By this brief presentation of the subjects related in the text, (that later on will be more deeply analysed), we can appreciate that he follows a clear order, with an introduction, development and conclusion. If we had come across the manuscript of this chapter instead of being in a book, we would have though that it was a pack of class-notes from a teacher or a student. Another point that supports this idea is that the titles are very condensed and we can foresee not only the issues referred to but also the goals reached.
Going back to his way of theorising, we has seen that he normally does not make up ideas from nothing. He tries to base his new approaches on previous ones. Jakobson will re-create them, modifying their weak points or he will take them as correctly formed and from there he will extend them. He also makes a lot of references to other authors, something that tells us that he is very well versed in this field and what is more important, something that will help him to renew linguistic studies from past achievements.
Now we are going to make a summary of the goals he has reached in this book.
One of the first points he emphasises in is that language is something practical. It is a tool for human civilization and, like a bus, (he gives us this fine example), and “...the important thing for any tool, be it a machine or a language, is its function”. Then, from this point, he presents another way of studying language, which is to analyse the constituent parts of it, from the point of view of their functions and their mutual relationships; in the same way as we should consider all the basic elements of a bus in relation to the requirements of transportation.
This does not mean that we have to study the language of individual as the only linguistic reality and the language of a community as merely a scholarly abstraction, as it was done in the second half of XIX century. Language itself should be the most studied and fertile field of linguistics, but without forgetting the individual utterances.
Jakobson also criticises Saussure of atomising his theory. But to what an extent, was it Saussure´s theory. We know that it was transcripted by his students from his classes and that the book has got some confounding ideas. The book would be very different if it were Saussure himself the one who wrote it.
From this point, Jakobson goes to the dichotomy of langue and parole re-building Saussures´s theory. In it, ( Saussure´s ), he detached langue and parole asserting that the first was a potential capacity and a collective pattern, while the second was a realised utterance of personal manifestations. Jakobson re-takes this theory remarking their connection. The individual has got in himself this collective pattern and he conforms language through it. Langue can be analysed form the individual point of view, because as Jakobson said: “The linguistic values approved by collective consent still need the personal consent of the speaker”. On the other hand parole needs at least two people to be uttered ( we will see later on that the basic act of parole is dialogue). By the so called dialogue the roles of speaker and listener (he does not yet uses the terms addresser and addressee), are interchanged so it is an interpersonal or social phenomenon. Moreover, langue implies continuity, it removes the temporal separation and the discontinuity between acts of parole. Langue is a kind of diachronic element that links past, present and future while parole is synchronic, it is just a momentary utterance. Having reached to this point, we can only differ langue and parole by their potential and realised values and the diachronic and synchronic opposition as a cause of it..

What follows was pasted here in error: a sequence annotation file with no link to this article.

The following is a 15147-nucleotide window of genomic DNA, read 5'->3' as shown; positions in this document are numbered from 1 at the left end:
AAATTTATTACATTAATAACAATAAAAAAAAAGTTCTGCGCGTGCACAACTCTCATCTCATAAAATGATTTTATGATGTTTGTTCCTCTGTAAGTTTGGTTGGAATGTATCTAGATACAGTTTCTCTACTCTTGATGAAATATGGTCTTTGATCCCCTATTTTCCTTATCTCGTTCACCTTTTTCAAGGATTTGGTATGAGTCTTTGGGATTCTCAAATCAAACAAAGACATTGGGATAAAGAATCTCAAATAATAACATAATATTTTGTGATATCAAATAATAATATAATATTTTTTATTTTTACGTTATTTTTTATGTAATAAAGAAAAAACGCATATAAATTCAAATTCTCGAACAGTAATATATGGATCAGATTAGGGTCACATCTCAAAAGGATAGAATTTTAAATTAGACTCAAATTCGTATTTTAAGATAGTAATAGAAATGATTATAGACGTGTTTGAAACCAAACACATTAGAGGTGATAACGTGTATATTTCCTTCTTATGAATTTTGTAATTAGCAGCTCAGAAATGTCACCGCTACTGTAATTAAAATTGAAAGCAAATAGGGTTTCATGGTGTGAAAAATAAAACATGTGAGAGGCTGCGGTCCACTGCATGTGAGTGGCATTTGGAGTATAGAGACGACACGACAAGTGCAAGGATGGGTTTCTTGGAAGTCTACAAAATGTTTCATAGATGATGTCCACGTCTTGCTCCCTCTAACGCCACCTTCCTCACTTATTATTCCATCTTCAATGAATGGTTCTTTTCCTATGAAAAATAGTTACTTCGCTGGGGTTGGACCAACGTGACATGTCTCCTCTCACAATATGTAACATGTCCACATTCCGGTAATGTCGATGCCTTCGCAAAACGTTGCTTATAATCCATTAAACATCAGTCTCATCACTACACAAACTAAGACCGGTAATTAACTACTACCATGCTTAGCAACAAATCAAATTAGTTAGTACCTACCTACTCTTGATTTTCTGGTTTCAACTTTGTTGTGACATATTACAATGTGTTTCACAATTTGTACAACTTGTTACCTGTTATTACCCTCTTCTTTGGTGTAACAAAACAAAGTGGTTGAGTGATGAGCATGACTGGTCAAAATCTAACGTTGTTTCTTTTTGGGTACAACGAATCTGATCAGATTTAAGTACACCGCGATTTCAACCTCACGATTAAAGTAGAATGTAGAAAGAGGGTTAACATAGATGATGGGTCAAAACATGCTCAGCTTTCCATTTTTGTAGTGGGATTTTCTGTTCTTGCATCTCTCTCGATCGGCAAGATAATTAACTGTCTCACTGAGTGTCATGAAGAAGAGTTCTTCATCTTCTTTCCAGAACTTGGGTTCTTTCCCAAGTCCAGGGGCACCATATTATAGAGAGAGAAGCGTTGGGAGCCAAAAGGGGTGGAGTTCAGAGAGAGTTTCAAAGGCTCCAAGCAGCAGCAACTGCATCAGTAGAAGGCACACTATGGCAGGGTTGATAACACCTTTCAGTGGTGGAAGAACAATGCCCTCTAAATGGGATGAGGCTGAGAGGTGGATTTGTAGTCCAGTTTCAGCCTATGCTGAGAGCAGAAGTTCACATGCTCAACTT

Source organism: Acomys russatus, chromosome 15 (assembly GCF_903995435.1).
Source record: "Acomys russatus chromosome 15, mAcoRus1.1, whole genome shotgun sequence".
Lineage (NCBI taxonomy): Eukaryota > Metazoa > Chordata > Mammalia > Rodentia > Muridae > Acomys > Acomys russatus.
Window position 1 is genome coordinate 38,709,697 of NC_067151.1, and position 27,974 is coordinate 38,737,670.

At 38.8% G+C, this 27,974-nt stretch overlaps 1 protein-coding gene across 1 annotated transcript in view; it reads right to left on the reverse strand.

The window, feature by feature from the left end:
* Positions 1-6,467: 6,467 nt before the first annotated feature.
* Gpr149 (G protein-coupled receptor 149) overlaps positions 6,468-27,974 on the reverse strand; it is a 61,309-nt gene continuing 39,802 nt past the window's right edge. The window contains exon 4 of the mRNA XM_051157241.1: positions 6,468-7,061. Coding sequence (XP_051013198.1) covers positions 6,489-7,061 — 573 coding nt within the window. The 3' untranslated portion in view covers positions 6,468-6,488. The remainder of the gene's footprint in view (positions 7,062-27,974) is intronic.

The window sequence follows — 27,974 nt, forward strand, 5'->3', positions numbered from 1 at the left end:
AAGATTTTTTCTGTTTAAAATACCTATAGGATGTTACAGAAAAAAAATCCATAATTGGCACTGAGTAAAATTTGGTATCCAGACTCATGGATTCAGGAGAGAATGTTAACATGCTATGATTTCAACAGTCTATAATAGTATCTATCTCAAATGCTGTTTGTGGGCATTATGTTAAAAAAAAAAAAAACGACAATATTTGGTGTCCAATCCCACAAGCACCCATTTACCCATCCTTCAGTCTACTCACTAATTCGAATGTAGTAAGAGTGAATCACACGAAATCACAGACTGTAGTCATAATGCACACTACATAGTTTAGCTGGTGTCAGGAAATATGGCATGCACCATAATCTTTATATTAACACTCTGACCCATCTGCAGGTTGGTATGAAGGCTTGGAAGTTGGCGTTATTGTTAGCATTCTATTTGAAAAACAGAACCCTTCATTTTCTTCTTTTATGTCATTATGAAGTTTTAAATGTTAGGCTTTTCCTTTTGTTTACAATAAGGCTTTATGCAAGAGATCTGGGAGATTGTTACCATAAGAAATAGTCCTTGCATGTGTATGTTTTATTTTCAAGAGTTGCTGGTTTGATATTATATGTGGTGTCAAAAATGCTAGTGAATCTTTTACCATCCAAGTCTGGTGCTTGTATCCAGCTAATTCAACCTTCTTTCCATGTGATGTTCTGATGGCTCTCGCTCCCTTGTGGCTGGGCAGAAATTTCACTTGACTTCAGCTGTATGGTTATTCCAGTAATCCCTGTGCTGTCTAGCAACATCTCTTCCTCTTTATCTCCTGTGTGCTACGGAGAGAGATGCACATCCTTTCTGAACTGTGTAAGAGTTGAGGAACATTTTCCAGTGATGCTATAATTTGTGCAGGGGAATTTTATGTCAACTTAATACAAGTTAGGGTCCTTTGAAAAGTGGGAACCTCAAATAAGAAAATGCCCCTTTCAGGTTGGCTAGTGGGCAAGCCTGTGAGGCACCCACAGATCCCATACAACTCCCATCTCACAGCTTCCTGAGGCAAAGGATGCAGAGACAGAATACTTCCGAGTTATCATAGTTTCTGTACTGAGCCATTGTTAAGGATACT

Re-taking the dialogue as the main approach to parole, Jakobson states that acquisition of language in children starts in dialogues, also observed by Bloomfield in his book The Study of Language, 1933. He studied how children started to speak in a way that reminded monologues, although it only aimed to perform their capability of speaking, for being better understood in future dialogues.
Furthermore, Jakobson, analyses monologues as a preeminently intersubjective issue, because although there is not alternation of roles, the listeners are active characters. They react in their way, interpret, approve or repudiate the monologue. He also mentions the classic plays, in which the actors talked to an audience, but forgetting that in the Aristotelian theory of mimesis he mentions the drama as the genre that is most similar to reality because there were only dialogues to present actions.